The first hotel in orbit above the Earth is set to open in just over six years, according to the ambitious plans of the company anticipating the world’s first space tourists.
The Gateway Foundation unveiled its designs for a rotating space station that will produce differing levels of artificial gravity and will accommodate up to 100 tourists a week when it opens in 2025, according to news reports.
Named the Von Braun Station after rocket technology pioneer Wernher von Braun, Gateway said on its website that it’s working with national space agencies to research low gravity while assembling the station and also providing “space tourists who want to experience life on a large space station with the comfort of low gravity and the feel of a nice hotel.”
Using technology for the construction of the International Space Station, the Von Braun station will consist of two concentric structural rings connected together by spokes that will support a so-called Habitation Ring of large, pressurized modules, Gateway officials said.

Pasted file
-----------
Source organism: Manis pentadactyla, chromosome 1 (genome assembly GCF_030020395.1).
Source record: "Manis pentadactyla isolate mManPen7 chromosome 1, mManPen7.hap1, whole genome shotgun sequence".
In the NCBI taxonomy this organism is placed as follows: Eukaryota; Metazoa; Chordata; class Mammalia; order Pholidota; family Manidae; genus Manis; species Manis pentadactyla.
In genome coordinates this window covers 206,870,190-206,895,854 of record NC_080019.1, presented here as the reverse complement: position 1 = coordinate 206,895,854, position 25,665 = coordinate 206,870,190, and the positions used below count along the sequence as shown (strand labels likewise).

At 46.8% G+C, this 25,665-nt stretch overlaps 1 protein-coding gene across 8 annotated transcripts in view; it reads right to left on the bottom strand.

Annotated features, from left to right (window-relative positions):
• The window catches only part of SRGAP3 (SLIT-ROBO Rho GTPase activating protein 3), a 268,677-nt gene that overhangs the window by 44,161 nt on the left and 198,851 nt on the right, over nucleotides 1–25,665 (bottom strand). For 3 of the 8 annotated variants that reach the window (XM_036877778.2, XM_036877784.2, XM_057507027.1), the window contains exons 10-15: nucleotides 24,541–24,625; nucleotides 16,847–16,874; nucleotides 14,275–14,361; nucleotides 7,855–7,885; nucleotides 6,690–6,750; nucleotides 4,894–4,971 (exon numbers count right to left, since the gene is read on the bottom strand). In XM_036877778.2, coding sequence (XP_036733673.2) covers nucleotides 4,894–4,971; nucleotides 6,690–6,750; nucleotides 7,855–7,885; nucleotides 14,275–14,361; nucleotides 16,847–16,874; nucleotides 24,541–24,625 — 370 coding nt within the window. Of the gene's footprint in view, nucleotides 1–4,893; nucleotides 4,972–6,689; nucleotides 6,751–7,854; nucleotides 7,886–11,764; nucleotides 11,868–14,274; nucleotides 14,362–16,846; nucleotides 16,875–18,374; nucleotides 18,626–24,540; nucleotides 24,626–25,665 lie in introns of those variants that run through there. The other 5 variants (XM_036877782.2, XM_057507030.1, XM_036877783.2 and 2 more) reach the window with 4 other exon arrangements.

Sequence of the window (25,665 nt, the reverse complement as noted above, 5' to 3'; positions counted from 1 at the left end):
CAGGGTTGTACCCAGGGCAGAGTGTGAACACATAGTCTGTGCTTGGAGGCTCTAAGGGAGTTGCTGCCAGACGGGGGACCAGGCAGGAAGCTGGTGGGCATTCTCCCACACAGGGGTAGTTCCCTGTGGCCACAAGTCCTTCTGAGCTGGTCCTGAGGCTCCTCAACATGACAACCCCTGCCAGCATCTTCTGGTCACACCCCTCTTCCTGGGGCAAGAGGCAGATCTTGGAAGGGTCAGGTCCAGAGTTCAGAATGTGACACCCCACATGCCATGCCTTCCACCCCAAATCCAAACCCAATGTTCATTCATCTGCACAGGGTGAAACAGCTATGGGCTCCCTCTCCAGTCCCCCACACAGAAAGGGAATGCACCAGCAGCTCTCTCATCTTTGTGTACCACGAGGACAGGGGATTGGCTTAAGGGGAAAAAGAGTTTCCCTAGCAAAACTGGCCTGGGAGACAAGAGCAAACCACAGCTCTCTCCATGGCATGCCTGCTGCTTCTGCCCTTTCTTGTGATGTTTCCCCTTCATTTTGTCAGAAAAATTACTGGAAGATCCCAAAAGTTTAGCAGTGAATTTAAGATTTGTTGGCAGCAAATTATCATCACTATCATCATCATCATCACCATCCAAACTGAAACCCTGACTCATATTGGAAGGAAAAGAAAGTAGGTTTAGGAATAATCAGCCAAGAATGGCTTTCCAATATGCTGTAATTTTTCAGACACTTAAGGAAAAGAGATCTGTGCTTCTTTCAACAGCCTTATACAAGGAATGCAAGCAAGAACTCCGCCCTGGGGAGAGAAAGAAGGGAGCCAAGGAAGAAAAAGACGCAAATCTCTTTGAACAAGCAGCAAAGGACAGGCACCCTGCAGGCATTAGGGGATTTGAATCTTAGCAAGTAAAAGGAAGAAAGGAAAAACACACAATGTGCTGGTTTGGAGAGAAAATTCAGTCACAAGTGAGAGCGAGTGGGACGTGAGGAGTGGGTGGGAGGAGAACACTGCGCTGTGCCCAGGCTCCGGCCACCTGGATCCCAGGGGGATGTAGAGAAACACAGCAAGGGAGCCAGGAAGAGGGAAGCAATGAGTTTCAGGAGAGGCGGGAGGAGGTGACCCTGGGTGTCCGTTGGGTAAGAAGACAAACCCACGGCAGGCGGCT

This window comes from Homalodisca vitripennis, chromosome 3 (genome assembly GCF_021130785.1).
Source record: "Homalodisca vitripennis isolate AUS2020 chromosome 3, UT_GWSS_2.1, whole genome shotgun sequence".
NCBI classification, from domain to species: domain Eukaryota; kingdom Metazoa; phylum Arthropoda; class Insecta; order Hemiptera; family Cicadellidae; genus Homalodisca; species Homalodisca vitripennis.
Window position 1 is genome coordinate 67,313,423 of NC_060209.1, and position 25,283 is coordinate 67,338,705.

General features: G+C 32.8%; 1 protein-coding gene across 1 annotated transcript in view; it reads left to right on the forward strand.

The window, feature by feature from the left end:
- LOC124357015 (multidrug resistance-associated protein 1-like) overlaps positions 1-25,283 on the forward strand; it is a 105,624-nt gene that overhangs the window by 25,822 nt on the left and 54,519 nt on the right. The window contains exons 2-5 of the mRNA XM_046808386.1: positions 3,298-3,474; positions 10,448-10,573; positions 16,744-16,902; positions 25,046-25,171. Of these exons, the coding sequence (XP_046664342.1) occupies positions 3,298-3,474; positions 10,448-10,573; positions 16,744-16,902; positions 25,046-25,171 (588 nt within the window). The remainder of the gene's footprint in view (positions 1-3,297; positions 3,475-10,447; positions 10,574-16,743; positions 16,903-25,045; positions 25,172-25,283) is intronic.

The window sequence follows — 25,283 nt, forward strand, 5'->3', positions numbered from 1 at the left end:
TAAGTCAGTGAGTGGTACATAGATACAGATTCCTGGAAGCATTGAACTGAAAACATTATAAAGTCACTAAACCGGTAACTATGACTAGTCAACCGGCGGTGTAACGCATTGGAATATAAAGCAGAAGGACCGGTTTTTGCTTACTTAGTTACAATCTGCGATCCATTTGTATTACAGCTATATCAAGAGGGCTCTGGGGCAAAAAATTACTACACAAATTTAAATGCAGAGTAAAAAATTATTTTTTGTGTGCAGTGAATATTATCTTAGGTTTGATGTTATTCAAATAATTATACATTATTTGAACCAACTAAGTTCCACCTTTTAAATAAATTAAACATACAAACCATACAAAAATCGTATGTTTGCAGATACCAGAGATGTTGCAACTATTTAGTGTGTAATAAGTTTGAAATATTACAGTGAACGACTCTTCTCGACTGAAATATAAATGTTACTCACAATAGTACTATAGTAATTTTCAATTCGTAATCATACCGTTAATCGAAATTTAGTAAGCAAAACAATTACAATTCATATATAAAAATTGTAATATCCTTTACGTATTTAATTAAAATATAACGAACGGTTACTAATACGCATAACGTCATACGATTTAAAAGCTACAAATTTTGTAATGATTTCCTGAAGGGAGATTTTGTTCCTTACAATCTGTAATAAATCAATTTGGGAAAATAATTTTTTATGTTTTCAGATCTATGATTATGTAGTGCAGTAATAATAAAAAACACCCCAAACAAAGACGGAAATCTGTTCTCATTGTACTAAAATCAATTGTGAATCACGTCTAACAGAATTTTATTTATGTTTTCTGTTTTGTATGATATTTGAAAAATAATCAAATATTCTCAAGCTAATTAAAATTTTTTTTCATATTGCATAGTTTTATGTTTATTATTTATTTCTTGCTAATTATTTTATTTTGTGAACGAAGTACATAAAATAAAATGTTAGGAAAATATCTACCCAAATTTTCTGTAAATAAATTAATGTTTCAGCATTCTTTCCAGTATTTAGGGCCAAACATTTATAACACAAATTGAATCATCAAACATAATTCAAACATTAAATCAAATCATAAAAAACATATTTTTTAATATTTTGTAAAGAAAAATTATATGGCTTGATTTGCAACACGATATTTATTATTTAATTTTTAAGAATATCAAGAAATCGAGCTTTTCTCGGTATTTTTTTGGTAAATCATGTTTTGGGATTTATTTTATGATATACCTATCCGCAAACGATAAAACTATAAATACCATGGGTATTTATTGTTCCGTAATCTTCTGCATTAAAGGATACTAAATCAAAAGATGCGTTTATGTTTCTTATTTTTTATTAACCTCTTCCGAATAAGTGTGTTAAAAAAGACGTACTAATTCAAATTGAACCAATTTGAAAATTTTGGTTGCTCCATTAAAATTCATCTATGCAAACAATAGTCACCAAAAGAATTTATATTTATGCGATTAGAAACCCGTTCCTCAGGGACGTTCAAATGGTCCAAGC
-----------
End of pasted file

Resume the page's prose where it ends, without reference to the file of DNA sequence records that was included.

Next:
The foundation said the station will include an array of modules, including an air water power module, a gym module, a kitchen, restaurant and bar module. There will also be a crew quarters; privately owned modules for villas, hotels and commercial uses and government-owned modules for research and training.
Initial activities for tourists might include low-gravity basketball, low-gravity rock climbing and trampolining, Von Braun Station design architect Tim Alatorre said, according to ABC News, which sited the architecture and design magazine Dezeen.
Alatorre predicted travel to the station would compare with a cruise or a Disney World vacation with activities like concerts, movies and seminars.
Others are getting in on the race to commercialize space, including NASA, which announced this summer it expected to open the International Space Station to tourists by 2020.
For many people, getting away from it all means decamping to a cabin in the woods or a house by the beach. Soon there may be another option: lifting off to a hotel serenely orbiting the planet. - @NBCNewsMACH https://t.co/ADrp1FZgh9— NBC News (@NBCNews) September 17, 2019
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